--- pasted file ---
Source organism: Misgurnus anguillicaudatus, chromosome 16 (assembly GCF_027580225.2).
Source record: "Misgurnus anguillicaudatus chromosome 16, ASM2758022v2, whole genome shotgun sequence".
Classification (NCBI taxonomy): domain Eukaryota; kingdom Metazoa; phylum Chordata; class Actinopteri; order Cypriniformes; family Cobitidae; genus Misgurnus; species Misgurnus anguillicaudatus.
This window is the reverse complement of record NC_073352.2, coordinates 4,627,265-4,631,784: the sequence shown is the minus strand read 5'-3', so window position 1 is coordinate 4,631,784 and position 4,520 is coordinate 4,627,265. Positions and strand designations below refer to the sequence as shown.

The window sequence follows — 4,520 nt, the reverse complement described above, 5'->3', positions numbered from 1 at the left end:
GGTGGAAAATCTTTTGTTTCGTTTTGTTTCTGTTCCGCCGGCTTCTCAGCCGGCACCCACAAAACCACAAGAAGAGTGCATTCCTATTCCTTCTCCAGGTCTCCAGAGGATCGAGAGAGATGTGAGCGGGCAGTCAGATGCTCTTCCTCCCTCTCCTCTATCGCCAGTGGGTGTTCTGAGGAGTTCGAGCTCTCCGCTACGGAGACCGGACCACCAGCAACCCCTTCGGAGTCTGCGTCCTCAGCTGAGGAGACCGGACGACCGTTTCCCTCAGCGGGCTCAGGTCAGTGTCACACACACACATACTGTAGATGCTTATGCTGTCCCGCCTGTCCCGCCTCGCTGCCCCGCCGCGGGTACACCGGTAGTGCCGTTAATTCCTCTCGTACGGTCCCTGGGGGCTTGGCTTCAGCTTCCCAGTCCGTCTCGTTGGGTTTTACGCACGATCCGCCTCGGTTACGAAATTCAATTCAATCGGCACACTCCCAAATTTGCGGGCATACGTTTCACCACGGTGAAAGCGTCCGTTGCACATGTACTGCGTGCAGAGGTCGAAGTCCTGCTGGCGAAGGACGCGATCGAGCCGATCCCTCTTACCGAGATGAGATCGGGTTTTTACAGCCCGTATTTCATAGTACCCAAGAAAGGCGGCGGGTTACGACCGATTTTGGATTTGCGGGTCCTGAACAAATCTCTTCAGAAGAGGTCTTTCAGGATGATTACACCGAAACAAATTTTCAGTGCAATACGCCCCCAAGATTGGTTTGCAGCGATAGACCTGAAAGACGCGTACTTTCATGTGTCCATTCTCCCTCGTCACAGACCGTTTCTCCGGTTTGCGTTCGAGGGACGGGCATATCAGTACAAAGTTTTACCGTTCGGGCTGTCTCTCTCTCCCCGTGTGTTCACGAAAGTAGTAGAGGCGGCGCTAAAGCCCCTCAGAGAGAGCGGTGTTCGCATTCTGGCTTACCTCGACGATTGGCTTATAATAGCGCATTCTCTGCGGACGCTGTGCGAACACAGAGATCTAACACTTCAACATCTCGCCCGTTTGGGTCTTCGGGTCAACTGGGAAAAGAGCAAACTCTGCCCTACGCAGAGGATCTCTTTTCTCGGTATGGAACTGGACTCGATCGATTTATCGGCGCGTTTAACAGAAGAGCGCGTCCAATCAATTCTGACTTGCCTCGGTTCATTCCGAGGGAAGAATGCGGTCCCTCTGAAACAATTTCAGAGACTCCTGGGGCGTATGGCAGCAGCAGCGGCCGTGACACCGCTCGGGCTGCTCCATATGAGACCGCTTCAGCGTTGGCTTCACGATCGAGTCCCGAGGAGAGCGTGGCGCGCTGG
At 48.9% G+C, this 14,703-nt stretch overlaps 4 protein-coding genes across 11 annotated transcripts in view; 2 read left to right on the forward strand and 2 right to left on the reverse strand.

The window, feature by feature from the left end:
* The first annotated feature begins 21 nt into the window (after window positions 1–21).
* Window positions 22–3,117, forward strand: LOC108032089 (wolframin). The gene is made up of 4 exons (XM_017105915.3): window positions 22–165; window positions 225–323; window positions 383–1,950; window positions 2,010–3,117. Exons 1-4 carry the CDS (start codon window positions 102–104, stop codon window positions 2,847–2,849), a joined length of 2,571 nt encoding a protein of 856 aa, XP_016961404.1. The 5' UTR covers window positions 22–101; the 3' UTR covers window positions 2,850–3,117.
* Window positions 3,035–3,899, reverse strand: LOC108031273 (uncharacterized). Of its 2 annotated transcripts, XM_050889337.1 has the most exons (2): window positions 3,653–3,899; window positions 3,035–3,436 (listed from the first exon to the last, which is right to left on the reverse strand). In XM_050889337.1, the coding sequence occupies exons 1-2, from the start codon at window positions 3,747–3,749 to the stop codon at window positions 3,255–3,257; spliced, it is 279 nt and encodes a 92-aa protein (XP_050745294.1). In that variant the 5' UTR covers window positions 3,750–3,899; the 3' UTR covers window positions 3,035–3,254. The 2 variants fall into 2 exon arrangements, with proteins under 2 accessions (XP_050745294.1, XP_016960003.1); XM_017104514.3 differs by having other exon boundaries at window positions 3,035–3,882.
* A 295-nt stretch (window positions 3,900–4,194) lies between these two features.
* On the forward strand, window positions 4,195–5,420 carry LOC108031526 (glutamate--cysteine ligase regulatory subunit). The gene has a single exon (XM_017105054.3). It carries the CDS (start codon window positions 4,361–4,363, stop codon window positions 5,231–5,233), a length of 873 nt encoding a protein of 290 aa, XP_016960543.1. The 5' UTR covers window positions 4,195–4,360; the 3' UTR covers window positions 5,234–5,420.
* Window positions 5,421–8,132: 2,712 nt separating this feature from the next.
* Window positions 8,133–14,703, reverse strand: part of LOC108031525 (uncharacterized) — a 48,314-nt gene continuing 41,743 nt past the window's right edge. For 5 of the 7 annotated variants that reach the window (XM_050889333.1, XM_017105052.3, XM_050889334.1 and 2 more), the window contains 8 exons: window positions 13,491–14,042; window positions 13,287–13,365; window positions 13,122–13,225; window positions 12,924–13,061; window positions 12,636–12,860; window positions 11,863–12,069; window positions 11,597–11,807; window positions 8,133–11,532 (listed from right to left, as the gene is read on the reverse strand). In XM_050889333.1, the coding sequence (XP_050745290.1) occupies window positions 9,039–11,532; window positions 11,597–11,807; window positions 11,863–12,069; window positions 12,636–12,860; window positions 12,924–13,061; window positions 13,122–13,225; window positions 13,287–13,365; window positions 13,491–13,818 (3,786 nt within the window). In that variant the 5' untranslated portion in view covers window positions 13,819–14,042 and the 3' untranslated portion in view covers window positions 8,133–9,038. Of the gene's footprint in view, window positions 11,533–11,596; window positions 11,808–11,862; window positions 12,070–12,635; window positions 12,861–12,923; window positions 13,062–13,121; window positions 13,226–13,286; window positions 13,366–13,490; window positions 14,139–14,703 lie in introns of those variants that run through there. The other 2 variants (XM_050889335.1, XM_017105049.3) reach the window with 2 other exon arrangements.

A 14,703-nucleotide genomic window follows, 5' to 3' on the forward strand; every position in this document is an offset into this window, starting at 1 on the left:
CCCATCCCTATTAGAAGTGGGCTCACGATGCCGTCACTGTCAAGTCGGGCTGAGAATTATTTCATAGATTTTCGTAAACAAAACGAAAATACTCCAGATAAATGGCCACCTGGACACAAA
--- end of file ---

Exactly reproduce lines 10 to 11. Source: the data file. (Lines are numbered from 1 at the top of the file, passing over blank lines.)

* Window positions 22–3,117, forward strand: LOC108032089 (wolframin). The gene is made up of 4 exons (XM_017105915.3): window positions 22–165; window positions 225–323; window positions 383–1,950; window positions 2,010–3,117. Exons 1-4 carry the CDS (start codon window positions 102–104, stop codon window positions 2,847–2,849), a joined length of 2,571 nt encoding a protein of 856 aa, XP_016961404.1. The 5' UTR covers window positions 22–101; the 3' UTR covers window positions 2,850–3,117.
* Window positions 3,035–3,899, reverse strand: LOC108031273 (uncharacterized). Of its 2 annotated transcripts, XM_050889337.1 has the most exons (2): window positions 3,653–3,899; window positions 3,035–3,436 (listed from the first exon to the last, which is right to left on the reverse strand). In XM_050889337.1, the coding sequence occupies exons 1-2, from the start codon at window positions 3,747–3,749 to the stop codon at window positions 3,255–3,257; spliced, it is 279 nt and encodes a 92-aa protein (XP_050745294.1). In that variant the 5' UTR covers window positions 3,750–3,899; the 3' UTR covers window positions 3,035–3,254. The 2 variants fall into 2 exon arrangements, with proteins under 2 accessions (XP_050745294.1, XP_016960003.1); XM_017104514.3 differs by having other exon boundaries at window positions 3,035–3,882.